Remembering The Late Film Composer John Barry

John Barry at his piano

John Barry at his piano in 1967, the year both Born Free and You Only Live Twice — the fourth of the 11 James Bond films he scored — were released in theaters. Hulton Archive/Getty Images hide caption

itoggle caption Hulton Archive/Getty Images

The first LP I ever bought was the soundtrack to the film Born Free. The music was composed by John Barry, who died yesterday in New York at the age of 77, following a heart attack.

Barry wrote the scores for more than 100 films between 1960 and 2001, including Zulu (1964), The Lion in Winter (1968), and Out of Africa (1985). His father owned movie theaters in York, England, and the young Barry learned to operate the projectors. He also learned to love film scores. He studied classical piano as a child; took a correspondence course in arranging from Bill Russo, a jazz composer who arranged for Stan Kenton, among others; and formed a jazz-pop group, called the John Barry Seven, that had some instrumental hits in England in the late 1950s. That Ventures-style music would prepare him for the attention-grabbing James Bond scores he composed later.

Barry had already written the scores to three of the Bond films by the time he scored Born Free, but that movie was the first place I heard his work. I followed that purchase pretty quickly with 45s by the Beatles, Manfred Mann, and the Stones. But the first sound recording I bought with my newspaper route earnings — even though I didn't have a record player — was Born Free.

It wasn't all that unusual back then to buy records without having a way to play them. We were kids whose parents couldn't afford color TVs, much less record players. So we'd buy our own records and take them to our friends' houses where there were record players. That's what they were called before the introduction of separate components — they were usually these big, ugly cabinets that held the turn table, receiver/amplifier, and speakers. They were usually in what used to be called "rec rooms."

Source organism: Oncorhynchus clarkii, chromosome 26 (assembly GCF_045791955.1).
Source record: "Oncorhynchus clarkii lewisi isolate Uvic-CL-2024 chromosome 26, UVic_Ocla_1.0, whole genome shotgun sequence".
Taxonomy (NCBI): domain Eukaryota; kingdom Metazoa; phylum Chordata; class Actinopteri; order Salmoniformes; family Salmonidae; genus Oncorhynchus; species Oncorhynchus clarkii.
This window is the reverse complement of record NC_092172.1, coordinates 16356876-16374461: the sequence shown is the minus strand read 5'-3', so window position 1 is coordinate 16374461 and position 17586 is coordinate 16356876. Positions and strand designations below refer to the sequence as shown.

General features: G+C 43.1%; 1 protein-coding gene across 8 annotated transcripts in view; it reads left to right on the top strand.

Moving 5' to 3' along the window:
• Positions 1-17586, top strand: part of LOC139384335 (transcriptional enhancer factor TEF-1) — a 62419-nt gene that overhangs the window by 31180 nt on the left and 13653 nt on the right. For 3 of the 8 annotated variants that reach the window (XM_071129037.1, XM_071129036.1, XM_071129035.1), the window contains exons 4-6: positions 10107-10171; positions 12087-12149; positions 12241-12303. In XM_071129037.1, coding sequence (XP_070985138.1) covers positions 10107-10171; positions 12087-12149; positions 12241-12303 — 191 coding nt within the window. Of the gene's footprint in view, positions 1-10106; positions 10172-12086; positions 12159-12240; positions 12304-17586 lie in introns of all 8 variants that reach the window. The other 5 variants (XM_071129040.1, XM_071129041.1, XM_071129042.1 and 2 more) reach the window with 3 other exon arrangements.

I'd seen the film when it came out. I was 13 and I was probably more moved by the story than the music — I bought the book on which the film was based and I still have it. It tells the story of Joy and George Adamson, who raise a lion cub in Kenya they name Elsa. They train her to live in the wild and then release her. It's a great story. It made me cry multiple times.

John Barry composed the music for the title song; Don Black wrote the lyrics; and British singer Matt Monro sang it. Born Free won an Academy Award for Best Original song. John Barry won five Oscars for his scores. He also composed the music for eleven James Bond films, including the title song to Goldfinger. Leslie Bricusse and Anthony Newley wrote the words and Shirley Bassey sang it ultra-cool for her only Top Ten hit.

Barry's sound ranged from those throbbing, horn-driven Bond scores to the swelling orchestras that underpinned the period films. But I will always remember him for the heart-tugging sentimentality of Born Free. It's a broad range for which John Barry could be justly proud.

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